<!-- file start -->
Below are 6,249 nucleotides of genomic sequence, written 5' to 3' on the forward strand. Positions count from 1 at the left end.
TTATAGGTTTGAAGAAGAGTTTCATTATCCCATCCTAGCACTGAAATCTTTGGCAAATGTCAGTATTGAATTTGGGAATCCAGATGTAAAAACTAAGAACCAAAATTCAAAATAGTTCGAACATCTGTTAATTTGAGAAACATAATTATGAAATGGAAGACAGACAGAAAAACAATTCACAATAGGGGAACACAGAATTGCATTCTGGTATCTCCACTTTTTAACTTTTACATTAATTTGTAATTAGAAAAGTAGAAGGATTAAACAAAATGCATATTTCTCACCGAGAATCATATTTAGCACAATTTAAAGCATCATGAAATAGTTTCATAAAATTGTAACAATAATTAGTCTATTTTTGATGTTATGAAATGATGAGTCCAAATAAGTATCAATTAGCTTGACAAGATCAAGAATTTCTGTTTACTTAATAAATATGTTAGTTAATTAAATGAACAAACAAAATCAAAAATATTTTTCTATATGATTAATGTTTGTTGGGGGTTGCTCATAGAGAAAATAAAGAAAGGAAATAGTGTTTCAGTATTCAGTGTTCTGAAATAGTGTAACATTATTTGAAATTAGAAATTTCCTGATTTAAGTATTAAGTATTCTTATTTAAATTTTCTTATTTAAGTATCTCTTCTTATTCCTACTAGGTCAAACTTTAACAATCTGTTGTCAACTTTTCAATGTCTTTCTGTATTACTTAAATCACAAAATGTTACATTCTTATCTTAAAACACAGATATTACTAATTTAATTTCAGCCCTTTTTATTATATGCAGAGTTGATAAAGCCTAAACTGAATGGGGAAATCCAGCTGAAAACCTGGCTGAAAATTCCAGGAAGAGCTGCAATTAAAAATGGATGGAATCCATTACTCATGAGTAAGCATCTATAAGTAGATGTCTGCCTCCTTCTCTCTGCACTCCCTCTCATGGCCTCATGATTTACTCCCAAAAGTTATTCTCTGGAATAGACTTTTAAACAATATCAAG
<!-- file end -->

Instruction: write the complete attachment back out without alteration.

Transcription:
Below are 6,249 nucleotides of genomic sequence, written 5' to 3' on the forward strand. Positions count from 1 at the left end.
TTATAGGTTTGAAGAAGAGTTTCATTATCCCATCCTAGCACTGAAATCTTTGGCAAATGTCAGTATTGAATTTGGGAATCCAGATGTAAAAACTAAGAACCAAAATTCAAAATAGTTCGAACATCTGTTAATTTGAGAAACATAATTATGAAATGGAAGACAGACAGAAAAACAATTCACAATAGGGGAACACAGAATTGCATTCTGGTATCTCCACTTTTTAACTTTTACATTAATTTGTAATTAGAAAAGTAGAAGGATTAAACAAAATGCATATTTCTCACCGAGAATCATATTTAGCACAATTTAAAGCATCATGAAATAGTTTCATAAAATTGTAACAATAATTAGTCTATTTTTGATGTTATGAAATGATGAGTCCAAATAAGTATCAATTAGCTTGACAAGATCAAGAATTTCTGTTTACTTAATAAATATGTTAGTTAATTAAATGAACAAACAAAATCAAAAATATTTTTCTATATGATTAATGTTTGTTGGGGGTTGCTCATAGAGAAAATAAAGAAAGGAAATAGTGTTTCAGTATTCAGTGTTCTGAAATAGTGTAACATTATTTGAAATTAGAAATTTCCTGATTTAAGTATTAAGTATTCTTATTTAAATTTTCTTATTTAAGTATCTCTTCTTATTCCTACTAGGTCAAACTTTAACAATCTGTTGTCAACTTTTCAATGTCTTTCTGTATTACTTAAATCACAAAATGTTACATTCTTATCTTAAAACACAGATATTACTAATTTAATTTCAGCCCTTTTTATTATATGCAGAGTTGATAAAGCCTAAACTGAATGGGGAAATCCAGCTGAAAACCTGGCTGAAAATTCCAGGAAGAGCTGCAATTAAAAATGGATGGAATCCATTACTCATGAGTAAGCATCTATAAGTAGATGTCTGCCTCCTTCTCTCTGCACTCCCTCTCATGGCCTCATGATTTACTCCCAAAAGTTATTCTCTGGAATAGACTTTTAAACAATATCAAG